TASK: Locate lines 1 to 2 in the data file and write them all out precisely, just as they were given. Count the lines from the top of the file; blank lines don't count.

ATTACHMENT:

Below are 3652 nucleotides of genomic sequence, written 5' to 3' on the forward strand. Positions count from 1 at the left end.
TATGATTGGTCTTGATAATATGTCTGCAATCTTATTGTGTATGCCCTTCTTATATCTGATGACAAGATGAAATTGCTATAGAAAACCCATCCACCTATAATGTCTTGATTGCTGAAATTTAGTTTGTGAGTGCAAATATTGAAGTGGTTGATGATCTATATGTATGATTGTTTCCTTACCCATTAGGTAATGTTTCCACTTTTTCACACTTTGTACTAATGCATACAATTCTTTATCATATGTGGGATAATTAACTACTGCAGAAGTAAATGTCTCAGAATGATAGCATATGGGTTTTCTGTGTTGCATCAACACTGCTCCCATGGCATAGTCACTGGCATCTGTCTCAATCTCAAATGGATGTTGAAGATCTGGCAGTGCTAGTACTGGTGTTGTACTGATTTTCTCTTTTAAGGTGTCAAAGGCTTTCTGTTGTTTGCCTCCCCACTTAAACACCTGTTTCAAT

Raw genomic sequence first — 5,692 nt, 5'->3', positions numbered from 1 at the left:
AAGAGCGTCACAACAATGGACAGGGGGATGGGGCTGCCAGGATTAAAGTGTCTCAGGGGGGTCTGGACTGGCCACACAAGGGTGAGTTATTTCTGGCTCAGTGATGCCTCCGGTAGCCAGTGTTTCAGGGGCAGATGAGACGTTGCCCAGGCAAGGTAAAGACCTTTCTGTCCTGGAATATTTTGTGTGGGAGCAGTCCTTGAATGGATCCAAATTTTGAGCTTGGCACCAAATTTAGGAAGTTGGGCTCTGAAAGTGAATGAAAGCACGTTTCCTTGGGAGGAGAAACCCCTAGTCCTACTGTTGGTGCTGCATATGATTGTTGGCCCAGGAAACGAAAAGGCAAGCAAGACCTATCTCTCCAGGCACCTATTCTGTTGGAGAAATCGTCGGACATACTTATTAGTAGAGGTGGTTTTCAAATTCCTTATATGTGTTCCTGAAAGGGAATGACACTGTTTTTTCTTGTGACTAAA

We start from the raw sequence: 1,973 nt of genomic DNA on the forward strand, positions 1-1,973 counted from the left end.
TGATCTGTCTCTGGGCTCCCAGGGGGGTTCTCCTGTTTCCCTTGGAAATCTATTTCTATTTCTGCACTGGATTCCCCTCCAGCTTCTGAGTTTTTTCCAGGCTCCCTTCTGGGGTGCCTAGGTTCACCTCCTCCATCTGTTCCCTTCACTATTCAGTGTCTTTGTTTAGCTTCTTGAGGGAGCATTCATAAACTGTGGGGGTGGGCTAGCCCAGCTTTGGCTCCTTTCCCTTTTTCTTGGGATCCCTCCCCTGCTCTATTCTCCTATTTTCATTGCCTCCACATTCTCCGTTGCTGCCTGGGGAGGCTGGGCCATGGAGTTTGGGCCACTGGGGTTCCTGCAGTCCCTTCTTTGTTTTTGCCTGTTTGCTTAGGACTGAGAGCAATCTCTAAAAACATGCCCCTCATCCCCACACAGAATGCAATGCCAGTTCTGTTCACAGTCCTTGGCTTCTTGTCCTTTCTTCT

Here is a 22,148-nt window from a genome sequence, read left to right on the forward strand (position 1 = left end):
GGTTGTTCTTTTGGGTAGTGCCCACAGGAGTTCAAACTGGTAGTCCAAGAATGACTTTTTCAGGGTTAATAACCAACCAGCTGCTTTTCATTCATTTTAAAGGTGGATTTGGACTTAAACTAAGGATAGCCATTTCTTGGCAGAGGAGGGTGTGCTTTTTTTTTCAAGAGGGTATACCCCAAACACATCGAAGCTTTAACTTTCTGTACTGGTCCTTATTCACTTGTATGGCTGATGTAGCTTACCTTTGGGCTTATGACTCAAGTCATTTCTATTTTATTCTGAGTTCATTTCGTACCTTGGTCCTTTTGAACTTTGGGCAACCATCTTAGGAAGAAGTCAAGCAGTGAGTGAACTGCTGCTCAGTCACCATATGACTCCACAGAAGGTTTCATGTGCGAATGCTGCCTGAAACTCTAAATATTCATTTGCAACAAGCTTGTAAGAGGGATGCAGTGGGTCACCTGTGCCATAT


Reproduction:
Below are 3652 nucleotides of genomic sequence, written 5' to 3' on the forward strand. Positions count from 1 at the left end.
TATGATTGGTCTTGATAATATGTCTGCAATCTTATTGTGTATGCCCTTCTTATATCTGATGACAAGATGAAATTGCTATAGAAAACCCATCCACCTATAATGTCTTGATTGCTGAAATTTAGTTTGTGAGTGCAAATATTGAAGTGGTTGATGATCTATATGTATGATTGTTTCCTTACCCATTAGGTAATGTTTCCACTTTTTCACACTTTGTACTAATGCATACAATTCTTTATCATATGTGGGATAATTAACTACTGCAGAAGTAAATGTCTCAGAATGATAGCATATGGGTTTTCTGTGTTGCATCAACACTGCTCCCATGGCATAGTCACTGGCATCTGTCTCAATCTCAAATGGATGTTGAAGATCTGGCAGTGCTAGTACTGGTGTTGTACTGATTTTCTCTTTTAAGGTGTCAAAGGCTTTCTGTTGTTTGCCTCCCCACTTAAACACCTGTTTCAAT